Program pairs academic, Indigenous ways

Debora Van Brenk // Western News

The Learning with Head and Heart program aims to integrate traditional knowledge with research rigour in a 14-week summer program for Indigenous undergraduates. Pictured are Erin Huner, Western's Director of Research, Assessment and Planning in the Student Experience portfolio; Zeeta Lazore Cayuga, Indigenous Liaison Admissions Co-ordinator, and Donna Noah, a Learning with Head and Heart program participant who graduated last June from the First Nations program.

Woven into Natalie Hill’s wampum belt are beads of dark sky and bright stars, the piece braided brilliant with gold thread. Woven into her studies are traditional Haudenosaunee stories and scientific understanding of the constellations.

Her wampum belt serves as a tangible reminder that identity and academia are not just compatible but complementary.

“To me, it demonstrated how both Indigenous knowledge and Western ways of knowing could coincide together and both be considered valid and respected,” she said of her participation in the inaugural Learning with Head and Heart program at Western last year.

The summer program pairs Indigenous undergraduates and faculty supervisors/mentors to conduct research that bridges academic and Indigenous ways of knowing.

“The goal is to balance what you know subjectively through your heart and what you know objectively through your head, without one over-riding the other,” said Erin Huner, Western’s Director of Research, Assessment and Planning in the Student Experience portfolio.

Last summer, 17 students received funding for the 14-week research partnerships in virtually every faculty on campus. It includes mentorship from Indigenous Services staff members, with the aim of creating research projects that are respectful, reciprocal, responsible and relevant.

Hill worked in Physics and Astronomy, learning about different origin stories of constellations, which culminated in designing and crafting a wampum belt that shows the Haudenosaunee Celestial Bear, known as the Big Dipper.

Five of the initial cohort decided to continue on in graduate studies, including Donna Noah, who graduated last June from the First Nations program and decided to focus her summer research on developing the framework of an Indigenous music class curriculum. A singer from the Munsee-Delaware nation west of London, she researched techniques and protocols for teaching other nations’ songs in different languages, postures and vocables.

Special to Western NewsStudent Natalie Hill wove this wampum belt showing the Celestial Bear (also known as the Big Dipper) as she conducted astronomy research as part of Western’s Head and Heart program last summer.

“Through this, I figured out I want to teach,” she said. “I’ve become more confident in realizing skills I never thought I had. I never even thought about teaching and now I’m going to apply for Indigenous education.”

Head and Heart is supported by Student Experience and Research Western as part of a larger initiative that supports programming for undergraduate research opportunities and opportunities for Indigenous students.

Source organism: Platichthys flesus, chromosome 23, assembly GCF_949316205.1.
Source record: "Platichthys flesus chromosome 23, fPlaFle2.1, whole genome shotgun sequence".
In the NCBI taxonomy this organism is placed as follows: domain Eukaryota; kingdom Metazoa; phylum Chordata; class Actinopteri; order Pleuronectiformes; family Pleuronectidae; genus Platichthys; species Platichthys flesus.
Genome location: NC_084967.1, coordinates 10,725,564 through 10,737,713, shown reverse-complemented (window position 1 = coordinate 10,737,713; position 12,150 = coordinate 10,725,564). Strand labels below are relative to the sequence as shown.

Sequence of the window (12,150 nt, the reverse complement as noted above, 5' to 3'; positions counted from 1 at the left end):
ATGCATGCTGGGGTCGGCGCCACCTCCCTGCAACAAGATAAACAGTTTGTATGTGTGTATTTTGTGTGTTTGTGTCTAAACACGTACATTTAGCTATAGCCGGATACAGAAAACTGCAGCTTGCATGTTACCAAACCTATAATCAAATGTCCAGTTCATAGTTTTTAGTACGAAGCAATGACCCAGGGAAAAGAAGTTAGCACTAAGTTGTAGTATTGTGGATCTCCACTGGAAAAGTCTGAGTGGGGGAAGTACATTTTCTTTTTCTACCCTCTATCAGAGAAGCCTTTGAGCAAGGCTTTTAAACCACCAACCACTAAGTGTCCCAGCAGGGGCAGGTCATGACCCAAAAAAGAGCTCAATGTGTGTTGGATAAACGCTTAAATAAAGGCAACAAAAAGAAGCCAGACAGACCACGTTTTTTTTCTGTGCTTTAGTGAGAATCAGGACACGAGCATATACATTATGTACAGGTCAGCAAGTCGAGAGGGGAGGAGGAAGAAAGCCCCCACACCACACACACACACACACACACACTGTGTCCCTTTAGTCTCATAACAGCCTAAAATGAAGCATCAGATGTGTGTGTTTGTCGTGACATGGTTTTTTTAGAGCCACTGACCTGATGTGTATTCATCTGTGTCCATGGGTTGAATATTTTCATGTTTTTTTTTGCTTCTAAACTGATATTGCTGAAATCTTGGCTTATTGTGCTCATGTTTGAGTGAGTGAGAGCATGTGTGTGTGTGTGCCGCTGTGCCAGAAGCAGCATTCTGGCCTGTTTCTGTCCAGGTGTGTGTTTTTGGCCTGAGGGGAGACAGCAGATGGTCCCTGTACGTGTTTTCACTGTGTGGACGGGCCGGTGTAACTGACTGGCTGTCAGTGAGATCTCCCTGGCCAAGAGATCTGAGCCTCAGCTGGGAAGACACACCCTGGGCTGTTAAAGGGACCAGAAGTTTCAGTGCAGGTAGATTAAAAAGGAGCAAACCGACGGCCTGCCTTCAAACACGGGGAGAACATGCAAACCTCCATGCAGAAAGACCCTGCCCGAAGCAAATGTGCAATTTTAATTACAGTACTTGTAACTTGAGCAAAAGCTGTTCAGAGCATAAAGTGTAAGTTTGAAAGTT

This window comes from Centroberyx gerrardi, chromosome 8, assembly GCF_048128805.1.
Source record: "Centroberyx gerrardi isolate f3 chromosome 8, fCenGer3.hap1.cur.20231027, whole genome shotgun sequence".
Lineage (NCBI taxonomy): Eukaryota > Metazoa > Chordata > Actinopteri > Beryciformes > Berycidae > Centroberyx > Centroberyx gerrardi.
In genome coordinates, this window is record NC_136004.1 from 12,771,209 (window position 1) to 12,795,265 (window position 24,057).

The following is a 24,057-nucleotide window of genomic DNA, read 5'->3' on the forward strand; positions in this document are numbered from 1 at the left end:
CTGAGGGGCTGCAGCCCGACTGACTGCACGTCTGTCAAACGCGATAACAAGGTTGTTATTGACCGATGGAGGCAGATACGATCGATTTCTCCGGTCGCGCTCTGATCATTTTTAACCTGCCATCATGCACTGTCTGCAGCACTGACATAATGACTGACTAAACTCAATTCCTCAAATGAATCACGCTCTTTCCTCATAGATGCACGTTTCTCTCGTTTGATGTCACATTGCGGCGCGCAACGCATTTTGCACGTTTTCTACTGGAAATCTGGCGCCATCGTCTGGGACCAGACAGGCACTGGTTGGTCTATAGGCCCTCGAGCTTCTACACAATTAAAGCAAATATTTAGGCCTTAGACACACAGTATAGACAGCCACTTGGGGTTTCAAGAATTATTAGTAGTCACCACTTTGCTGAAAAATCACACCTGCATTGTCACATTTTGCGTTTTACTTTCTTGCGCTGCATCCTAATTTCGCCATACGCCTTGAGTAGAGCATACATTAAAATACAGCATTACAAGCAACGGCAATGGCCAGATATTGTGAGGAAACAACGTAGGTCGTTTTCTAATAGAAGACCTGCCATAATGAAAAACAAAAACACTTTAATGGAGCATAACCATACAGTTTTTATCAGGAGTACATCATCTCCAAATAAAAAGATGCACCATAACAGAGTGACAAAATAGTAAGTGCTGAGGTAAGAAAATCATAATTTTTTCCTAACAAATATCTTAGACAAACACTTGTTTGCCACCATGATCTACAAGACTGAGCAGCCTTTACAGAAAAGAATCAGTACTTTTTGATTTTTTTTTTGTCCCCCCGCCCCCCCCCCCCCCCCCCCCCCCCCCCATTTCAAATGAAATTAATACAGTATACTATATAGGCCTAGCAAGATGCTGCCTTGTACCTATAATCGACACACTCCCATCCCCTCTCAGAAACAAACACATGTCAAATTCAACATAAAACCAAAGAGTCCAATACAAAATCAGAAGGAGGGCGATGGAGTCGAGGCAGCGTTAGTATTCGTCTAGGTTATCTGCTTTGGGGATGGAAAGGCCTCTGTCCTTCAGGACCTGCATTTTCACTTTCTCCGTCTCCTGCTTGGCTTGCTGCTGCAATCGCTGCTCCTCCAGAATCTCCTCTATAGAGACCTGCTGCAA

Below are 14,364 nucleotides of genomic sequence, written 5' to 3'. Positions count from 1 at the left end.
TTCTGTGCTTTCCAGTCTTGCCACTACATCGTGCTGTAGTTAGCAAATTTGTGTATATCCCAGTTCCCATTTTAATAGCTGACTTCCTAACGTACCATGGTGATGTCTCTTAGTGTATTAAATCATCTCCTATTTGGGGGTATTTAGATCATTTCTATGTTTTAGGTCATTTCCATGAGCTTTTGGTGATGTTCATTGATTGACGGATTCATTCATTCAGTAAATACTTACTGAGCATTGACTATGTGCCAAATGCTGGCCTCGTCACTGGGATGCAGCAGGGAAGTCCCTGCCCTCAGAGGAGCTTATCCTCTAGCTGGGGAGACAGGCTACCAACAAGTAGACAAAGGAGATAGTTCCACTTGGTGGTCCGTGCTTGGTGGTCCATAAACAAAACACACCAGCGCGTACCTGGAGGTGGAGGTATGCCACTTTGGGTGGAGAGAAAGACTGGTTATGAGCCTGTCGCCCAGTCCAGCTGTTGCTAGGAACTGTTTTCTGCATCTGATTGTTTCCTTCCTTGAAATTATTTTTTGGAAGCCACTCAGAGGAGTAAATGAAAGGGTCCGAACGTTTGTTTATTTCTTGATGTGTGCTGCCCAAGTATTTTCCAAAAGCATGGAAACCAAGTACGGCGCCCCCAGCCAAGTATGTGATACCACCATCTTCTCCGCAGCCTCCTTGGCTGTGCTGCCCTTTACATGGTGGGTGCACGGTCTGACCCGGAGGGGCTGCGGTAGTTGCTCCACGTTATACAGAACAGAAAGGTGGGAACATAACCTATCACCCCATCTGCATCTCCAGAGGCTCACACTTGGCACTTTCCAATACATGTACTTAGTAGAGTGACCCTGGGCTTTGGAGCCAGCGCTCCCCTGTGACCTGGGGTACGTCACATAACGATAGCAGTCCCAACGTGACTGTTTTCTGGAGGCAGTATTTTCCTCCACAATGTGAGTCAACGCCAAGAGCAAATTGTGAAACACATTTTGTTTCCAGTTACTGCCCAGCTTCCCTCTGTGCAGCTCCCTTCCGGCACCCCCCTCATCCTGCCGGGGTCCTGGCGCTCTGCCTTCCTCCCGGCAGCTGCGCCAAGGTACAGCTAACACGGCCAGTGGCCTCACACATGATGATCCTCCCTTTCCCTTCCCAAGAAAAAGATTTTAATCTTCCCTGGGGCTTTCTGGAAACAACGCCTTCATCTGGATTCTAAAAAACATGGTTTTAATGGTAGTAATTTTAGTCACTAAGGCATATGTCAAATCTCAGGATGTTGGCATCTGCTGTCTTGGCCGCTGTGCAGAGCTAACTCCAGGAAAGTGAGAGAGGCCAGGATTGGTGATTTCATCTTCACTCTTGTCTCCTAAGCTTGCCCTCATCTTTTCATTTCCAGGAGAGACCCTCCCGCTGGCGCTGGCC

“The program helps them find their place in the community and their place in the world. I haven’t heard of a similar program to what we have here,” said Zeeta Lazore Cayuga, Indigenous Liaison Admissions Co-ordinator. “This program is really mindful in supporting students financially to do this work,” including bursaries available that help students return home during the program.

She said one unexpected benefit has been that participants became a tight-knit support and encouragement system for each other.

Student Paul Porter, of the Mohawk Bear Clan from Six Nations of Grand River, worked with algae in the lab under Biology professors Norm Huner and Beth Szyszka.

He came to realize he would like to do a minor in Biology. “What I found interesting is how my cultural teachings were able to be integrated into my research and understanding of scientific principles/theories,” he said. Just as in photosynthesis, plants capture light energy and transform it to chemical energy, “at each stage in life you learn something and have a certain job to do. That is like the traditional knowledge being passed down.”

Norm Huner said he believes both he and Porter benefited from the program and were both pushed to answer, “How does one bring together western scientific views of the world and Indigenous knowledge, because they seem to be polar opposites?”

Norm Huner said he challenges students to get to know their organisms through constant observation; detecting and intuiting their subtle changes over time is an essential, but often a subjective, skill. “It’s critical to science but it’s never written in science journals because it’s not ‘scientific’. It’s universal and it’s lost in a lot of western science…Paul has a greater sensitivity to this and I think his Indigenous background did provide a greater preparation.”

This year’s Head and Heart program will have room for 18 Indigenous undergraduate students and applications must be submitted by April 5. Students admitted to the program receive awards of $7,650 each, covering 14 weeks of full-time employment. Students are also eligible for bursaries to offset travel costs to their home communities.

“My advice for future students in the program would be to remember that even though we are in a Westernized institution and more often than not, being taught by non-Indigenous instructors, never forget that our knowledge is just as valid and complete,” Hill said.

“It can be discouraging as Indigenous students to not have our history and perspectives shared but that does not mean that Indigenous knowledge does not exist and that there is not an entire Indigenous community behind you, supporting and rooting for you.”